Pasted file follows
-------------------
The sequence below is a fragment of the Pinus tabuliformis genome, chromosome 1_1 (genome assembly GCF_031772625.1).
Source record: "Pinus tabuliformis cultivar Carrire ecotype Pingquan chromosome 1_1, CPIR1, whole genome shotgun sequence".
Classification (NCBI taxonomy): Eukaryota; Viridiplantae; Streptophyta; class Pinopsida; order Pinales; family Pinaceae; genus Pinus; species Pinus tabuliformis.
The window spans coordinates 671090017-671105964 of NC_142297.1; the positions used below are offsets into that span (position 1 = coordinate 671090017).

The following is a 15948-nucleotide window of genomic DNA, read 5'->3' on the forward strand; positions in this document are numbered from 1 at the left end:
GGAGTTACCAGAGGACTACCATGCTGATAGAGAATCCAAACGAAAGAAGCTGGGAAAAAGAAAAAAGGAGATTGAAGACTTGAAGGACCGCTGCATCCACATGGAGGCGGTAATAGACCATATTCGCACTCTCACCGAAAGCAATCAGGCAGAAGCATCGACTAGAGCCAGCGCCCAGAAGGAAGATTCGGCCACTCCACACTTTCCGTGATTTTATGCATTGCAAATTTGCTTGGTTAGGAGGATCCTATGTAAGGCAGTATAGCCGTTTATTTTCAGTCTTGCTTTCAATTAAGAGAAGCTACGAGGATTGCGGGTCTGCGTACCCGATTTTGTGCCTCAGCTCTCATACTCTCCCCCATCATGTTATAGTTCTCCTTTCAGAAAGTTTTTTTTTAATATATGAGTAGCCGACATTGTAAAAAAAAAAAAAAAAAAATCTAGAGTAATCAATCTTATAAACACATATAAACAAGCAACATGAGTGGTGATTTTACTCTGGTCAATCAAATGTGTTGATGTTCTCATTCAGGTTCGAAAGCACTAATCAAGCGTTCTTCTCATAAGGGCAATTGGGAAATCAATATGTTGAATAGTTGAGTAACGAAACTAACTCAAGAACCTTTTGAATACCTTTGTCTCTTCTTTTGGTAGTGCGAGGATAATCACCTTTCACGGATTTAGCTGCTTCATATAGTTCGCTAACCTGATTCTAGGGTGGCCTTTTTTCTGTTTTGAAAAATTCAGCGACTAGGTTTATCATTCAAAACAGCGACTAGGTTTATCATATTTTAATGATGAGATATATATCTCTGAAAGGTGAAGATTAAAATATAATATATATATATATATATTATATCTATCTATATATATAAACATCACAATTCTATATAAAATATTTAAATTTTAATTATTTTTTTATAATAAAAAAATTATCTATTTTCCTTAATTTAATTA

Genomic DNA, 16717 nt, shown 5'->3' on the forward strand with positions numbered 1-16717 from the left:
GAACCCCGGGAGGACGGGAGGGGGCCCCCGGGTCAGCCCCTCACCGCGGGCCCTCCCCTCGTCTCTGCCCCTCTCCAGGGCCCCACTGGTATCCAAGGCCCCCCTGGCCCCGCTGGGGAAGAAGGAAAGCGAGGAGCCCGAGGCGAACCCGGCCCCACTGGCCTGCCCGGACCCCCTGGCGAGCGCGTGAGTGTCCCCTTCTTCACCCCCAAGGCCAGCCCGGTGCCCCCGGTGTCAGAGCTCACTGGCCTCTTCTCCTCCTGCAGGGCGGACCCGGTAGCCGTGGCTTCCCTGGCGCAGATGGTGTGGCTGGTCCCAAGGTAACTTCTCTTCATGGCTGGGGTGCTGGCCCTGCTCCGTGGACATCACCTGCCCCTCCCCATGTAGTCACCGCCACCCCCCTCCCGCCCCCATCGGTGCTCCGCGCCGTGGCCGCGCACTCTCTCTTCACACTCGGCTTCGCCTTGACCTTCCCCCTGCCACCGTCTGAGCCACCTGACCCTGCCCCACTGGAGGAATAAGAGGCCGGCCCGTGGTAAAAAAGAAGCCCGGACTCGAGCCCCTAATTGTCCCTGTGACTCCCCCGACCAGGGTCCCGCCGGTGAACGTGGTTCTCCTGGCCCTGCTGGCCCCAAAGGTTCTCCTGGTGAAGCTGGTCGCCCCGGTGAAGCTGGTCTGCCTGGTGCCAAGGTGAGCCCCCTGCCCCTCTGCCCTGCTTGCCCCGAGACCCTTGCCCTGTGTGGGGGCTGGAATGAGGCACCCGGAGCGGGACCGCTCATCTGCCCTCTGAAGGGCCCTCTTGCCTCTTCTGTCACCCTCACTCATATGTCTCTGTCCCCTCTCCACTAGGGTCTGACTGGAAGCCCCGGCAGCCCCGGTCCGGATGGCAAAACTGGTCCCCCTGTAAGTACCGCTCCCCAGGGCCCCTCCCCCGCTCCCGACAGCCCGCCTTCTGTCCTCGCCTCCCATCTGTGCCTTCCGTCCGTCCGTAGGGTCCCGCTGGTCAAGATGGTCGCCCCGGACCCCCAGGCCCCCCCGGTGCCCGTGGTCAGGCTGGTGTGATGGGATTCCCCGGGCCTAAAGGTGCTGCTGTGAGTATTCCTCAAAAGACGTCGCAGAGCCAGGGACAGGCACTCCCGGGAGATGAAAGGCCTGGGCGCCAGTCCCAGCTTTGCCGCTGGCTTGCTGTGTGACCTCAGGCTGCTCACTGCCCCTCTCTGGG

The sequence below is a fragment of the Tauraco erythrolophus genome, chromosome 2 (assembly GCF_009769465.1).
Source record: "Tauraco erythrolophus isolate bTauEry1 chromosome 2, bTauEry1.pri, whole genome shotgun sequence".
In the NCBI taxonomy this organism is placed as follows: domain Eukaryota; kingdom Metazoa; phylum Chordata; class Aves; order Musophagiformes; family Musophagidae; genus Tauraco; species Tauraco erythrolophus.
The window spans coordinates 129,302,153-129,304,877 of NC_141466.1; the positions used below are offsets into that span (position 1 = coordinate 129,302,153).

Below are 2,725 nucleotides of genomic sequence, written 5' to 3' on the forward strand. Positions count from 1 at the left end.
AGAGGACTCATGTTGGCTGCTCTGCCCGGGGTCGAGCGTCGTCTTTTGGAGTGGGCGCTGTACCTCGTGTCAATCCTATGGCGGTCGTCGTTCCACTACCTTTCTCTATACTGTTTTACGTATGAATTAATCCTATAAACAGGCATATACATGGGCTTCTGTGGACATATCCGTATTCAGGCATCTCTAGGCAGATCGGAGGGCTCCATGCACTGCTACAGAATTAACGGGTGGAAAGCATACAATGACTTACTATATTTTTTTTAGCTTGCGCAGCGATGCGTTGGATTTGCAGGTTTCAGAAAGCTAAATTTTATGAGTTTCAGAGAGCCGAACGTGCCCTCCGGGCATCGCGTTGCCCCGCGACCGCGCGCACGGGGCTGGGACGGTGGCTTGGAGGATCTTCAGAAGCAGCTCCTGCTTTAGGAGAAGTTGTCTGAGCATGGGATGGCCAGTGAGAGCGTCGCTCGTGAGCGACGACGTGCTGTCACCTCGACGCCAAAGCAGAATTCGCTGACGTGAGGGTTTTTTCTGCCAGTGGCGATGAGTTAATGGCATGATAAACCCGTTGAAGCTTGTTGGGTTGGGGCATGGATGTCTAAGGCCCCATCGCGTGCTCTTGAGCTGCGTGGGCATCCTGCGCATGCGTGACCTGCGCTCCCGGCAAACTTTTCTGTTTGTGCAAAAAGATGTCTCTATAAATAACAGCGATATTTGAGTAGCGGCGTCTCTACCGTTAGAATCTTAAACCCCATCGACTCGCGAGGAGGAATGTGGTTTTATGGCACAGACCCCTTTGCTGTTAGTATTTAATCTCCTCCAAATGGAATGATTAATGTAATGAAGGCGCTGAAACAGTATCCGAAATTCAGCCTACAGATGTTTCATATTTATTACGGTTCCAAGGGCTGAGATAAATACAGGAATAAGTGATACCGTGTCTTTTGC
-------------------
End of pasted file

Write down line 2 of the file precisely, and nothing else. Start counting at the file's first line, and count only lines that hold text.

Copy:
Source record: "Pinus tabuliformis cultivar Carrire ecotype Pingquan chromosome 1_1, CPIR1, whole genome shotgun sequence".